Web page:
Trans-Siberian Orchestra might keep Jeff Plate busy during the holidays, but the TSO drummer has kept busy during his down time with a passion project.
The former member of Savatage — from which TSO was born — gets to unleash his hard rock side with Machines of Grace, a quartet made up of Plate, Zak Stevens, Matt Leff and Chris Rapoza.
Although revived in the past couple years, Plate said the seed for Machines of Grace was actually planted nearly two decades ago. The musicians started playing together in 1990 in Boston and playred regional shows for several months.
“Then grunge came along and kind of screwed that whole thing up,” said Plate, citing a distaste that formed for metal around that time.
Both Stevens (in 1992) and Plate (in 1994) joined Savatage, staying along for the ride in 1996 when TSO first came to be. While Plate has toured and recorded for TSO since then, and Stevens has done some work with the group, Machines of Graces decided a couple years ago to revive the material they’d worked on in the early 1990s.
“We decided that the old material was strong,” said Plate, who cited Iron Maiden, Queensryche and Dream Theater among the group’s influences. “At the time that we were doing it, I felt that we were doing something unique.”
And so the band went to work in the studio, eventually releasing a self-titled rock album this past summer with help from veteran technician Paul David Hager (Goo Goo Dolls, Pink). Describing the album as melodic metal minus the thrash and “Cookie Monster vocals,” Plate said it felt good to finish off what had been started so long ago.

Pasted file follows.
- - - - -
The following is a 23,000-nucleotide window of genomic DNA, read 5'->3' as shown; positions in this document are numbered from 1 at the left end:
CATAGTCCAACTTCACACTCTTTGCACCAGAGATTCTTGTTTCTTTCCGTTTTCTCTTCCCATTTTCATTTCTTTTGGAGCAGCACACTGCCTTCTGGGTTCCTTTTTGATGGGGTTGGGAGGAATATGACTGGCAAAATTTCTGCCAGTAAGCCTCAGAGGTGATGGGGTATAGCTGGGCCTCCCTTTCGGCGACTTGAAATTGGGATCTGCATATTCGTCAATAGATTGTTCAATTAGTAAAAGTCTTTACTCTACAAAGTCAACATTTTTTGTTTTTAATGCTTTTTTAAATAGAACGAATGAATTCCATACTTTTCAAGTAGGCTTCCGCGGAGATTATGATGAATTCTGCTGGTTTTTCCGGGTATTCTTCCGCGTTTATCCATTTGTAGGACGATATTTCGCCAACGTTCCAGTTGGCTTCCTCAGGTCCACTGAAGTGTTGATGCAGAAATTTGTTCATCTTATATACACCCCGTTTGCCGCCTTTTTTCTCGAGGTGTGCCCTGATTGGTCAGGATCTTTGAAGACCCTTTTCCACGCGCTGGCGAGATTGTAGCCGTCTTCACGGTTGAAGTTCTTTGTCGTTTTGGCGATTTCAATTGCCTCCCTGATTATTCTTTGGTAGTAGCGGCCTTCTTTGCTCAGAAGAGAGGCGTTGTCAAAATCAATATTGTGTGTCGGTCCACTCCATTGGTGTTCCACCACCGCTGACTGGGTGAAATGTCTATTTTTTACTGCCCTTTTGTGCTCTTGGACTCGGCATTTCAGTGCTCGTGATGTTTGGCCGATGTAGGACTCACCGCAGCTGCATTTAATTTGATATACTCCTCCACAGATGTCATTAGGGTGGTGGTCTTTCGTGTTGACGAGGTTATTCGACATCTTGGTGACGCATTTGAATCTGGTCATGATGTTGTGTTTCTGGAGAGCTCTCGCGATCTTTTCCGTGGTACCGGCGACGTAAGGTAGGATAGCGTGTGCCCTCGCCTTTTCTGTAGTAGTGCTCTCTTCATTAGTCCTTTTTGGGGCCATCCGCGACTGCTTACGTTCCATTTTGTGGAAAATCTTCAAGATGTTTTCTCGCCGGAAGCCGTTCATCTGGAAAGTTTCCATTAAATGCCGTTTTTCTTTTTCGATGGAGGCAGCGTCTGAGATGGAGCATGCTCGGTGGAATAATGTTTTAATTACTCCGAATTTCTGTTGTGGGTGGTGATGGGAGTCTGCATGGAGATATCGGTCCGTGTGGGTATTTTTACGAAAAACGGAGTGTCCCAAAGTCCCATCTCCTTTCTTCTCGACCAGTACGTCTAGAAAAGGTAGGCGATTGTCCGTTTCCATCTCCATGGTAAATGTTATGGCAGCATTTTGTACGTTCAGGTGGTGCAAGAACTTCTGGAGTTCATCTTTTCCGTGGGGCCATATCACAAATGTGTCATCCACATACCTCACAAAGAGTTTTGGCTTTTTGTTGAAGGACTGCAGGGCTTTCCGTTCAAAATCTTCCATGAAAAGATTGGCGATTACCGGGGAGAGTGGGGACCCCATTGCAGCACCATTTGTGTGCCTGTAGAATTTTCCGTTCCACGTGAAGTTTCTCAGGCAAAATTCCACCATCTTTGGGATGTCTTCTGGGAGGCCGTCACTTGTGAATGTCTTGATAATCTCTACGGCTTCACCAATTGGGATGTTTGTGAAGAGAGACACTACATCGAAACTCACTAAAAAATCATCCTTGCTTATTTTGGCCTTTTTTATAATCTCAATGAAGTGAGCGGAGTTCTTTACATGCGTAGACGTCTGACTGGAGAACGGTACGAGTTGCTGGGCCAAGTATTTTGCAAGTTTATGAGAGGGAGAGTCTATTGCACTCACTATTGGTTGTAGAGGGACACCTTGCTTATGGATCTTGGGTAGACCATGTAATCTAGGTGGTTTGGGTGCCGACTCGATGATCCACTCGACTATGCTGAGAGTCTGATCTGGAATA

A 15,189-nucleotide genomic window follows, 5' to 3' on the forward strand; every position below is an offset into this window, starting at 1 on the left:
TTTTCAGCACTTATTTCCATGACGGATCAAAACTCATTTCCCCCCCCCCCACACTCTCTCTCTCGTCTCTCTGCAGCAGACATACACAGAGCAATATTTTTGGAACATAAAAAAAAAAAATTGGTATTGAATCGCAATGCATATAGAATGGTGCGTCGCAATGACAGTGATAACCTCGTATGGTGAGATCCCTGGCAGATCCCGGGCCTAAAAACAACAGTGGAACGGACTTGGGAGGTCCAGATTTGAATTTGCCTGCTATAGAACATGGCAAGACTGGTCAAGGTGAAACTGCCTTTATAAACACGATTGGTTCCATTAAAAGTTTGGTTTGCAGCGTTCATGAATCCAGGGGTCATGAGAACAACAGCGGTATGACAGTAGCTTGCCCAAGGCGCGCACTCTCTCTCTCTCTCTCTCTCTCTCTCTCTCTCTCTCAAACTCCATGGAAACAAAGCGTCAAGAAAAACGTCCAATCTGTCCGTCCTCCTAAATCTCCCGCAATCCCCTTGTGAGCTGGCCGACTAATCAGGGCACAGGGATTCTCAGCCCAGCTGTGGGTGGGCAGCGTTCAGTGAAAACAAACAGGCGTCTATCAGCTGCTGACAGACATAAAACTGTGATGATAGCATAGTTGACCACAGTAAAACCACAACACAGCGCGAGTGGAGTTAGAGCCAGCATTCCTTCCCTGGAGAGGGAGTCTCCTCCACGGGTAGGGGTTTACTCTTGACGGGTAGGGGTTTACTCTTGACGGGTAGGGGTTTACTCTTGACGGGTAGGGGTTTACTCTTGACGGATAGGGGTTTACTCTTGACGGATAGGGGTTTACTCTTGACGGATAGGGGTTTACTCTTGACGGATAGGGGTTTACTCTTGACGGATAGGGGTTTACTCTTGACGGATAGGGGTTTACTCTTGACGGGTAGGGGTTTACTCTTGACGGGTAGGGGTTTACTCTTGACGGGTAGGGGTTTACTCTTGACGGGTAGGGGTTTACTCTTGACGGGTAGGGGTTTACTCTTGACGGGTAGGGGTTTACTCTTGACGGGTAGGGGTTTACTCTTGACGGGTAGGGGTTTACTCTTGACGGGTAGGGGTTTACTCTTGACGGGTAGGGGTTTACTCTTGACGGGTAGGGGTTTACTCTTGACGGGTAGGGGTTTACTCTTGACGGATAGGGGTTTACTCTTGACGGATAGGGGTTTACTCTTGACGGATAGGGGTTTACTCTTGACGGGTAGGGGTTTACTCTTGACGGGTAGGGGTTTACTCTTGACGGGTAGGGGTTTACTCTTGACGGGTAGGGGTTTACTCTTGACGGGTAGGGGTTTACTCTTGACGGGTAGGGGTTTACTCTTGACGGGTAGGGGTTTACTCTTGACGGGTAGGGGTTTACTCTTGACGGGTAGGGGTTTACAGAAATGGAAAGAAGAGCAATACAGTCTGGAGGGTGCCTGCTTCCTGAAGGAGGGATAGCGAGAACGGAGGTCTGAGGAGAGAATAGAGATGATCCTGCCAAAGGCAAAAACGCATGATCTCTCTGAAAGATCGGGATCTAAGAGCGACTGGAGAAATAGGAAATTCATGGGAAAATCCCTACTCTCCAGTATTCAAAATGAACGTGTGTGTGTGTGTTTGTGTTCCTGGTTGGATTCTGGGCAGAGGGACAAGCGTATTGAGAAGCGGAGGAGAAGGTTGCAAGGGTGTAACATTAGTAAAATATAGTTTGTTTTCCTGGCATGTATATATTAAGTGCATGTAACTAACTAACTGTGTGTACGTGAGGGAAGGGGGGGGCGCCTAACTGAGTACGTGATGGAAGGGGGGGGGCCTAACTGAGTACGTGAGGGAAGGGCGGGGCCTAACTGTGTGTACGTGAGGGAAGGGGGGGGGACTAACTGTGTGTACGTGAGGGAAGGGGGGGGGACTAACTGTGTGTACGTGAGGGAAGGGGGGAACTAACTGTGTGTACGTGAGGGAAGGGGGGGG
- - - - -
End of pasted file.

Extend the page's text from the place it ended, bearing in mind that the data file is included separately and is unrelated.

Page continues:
“It was just kind of a weird time. We felt that we had never gotten our due,” he said of the failed attempt at a record in the 1990s. “When it didn’t happen, it was quite discouraging, but over the years I always revisted the demos. I think it was just unfinished business.”
Business remains unfinished now. After performing some U.S. shows in September, MOG will look to be on the road some time next year.
“My schedule is obviously busy, so we will have to work around that and do some shows that make sense for all of us,” he said. “Finding the right band to work with, and the right markets to work in, is important, so we’ll take our time and make sure we do the right thing. You WILL see us out next year.
“Being out live is really going to be our biggest advantage at this point. We’d like to take this CD as far as we can.”
Although metal’s image suffered in the 1990s, Plate feels that the hard rock genre — and, thus, Machines of Grace — will always have a place with fans.
“Musically, metal will always attract the musician because of the remarkable ability of the players,” he said. “Regardless of your taste, you can’t deny how accomplished these people are and just how difficult some of the music is. I am always amazed at the drumming. And, of course, the killer guitar riff is essential. MOG has recorded this CD with the intent of being who we are, and that incorporates these elements, along with great melodic vocals and harmonies and strong hooks. I believe we deliver something for not just the metal fan, but for all fans of rock music.”
Metal might not seem a good fit with TSO’s classically tinged rock opera melodies, but Plate enjoys the contrast his two gigs provide.
“With TSO and Savatage, it fits my style of drumming quite well,” he said. “TSO is something that (creator) Paul O’Neill … they have a certain drum take in mind. Solid drumming, not a lot of flash. Make sure the drumming doesn’t clutter the landscape … Machines gives me a chance to open up. In a four-piece band, there is more to room and space to fill. I can be more aggressive here, and it makes more sense from a drumming perspective.”
With a spring tour for TSO on the horizon, followed by more promotional work for Machines of Grace, 2010 looks to be busy for Plate.
“It’s a great problem to have,” he said.